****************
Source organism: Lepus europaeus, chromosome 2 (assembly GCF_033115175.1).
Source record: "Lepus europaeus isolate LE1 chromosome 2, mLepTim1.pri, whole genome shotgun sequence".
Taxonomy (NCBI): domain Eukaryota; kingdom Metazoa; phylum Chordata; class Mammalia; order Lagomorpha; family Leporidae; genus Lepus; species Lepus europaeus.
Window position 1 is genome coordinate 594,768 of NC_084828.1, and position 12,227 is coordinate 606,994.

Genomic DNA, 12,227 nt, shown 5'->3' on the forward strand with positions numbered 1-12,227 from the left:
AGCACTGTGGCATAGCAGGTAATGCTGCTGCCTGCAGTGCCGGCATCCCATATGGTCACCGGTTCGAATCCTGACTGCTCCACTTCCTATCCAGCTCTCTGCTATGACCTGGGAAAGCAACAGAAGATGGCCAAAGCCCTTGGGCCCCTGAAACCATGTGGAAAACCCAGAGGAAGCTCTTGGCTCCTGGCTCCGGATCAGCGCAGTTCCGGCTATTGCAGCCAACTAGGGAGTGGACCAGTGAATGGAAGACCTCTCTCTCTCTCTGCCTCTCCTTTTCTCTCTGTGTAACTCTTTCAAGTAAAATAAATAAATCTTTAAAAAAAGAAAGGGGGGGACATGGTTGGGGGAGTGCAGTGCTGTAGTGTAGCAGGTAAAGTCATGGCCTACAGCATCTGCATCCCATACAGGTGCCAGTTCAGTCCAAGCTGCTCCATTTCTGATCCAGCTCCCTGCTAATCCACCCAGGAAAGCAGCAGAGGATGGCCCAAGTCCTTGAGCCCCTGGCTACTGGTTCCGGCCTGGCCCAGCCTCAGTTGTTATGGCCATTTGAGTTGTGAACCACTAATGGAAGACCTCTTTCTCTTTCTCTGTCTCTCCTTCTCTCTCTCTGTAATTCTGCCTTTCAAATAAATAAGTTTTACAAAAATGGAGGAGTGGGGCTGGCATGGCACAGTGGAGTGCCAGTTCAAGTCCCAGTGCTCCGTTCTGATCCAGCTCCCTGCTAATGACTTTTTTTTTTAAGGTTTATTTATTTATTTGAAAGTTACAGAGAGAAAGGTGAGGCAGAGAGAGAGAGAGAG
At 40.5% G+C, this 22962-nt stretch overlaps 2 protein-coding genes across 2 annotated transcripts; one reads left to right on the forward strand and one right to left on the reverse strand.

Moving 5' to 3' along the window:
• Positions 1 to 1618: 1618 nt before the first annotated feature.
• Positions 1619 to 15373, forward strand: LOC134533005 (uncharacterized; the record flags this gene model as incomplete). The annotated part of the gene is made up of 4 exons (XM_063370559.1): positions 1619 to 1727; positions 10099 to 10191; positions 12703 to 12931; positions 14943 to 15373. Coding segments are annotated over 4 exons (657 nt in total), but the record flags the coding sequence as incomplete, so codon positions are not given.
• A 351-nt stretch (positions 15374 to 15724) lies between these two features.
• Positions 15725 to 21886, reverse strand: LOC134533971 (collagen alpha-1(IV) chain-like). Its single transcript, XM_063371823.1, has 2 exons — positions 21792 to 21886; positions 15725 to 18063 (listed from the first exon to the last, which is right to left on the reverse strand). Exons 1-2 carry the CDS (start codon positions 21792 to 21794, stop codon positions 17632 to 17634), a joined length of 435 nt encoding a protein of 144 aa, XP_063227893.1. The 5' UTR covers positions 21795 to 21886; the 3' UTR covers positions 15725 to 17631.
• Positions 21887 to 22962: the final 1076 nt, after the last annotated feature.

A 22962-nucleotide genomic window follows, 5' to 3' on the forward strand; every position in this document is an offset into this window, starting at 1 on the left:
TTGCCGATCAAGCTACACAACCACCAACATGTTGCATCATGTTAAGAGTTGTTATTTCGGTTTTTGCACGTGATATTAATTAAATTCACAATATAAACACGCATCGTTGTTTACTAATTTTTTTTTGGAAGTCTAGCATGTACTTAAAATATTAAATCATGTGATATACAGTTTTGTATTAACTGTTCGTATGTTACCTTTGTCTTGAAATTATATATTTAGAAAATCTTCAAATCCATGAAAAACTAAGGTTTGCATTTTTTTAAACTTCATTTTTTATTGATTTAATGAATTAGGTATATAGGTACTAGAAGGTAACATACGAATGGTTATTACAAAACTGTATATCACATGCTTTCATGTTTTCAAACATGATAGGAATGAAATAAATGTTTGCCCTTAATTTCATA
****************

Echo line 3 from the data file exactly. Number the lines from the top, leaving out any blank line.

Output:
Taxonomy (NCBI): domain Eukaryota; kingdom Metazoa; phylum Chordata; class Mammalia; order Lagomorpha; family Leporidae; genus Lepus; species Lepus europaeus.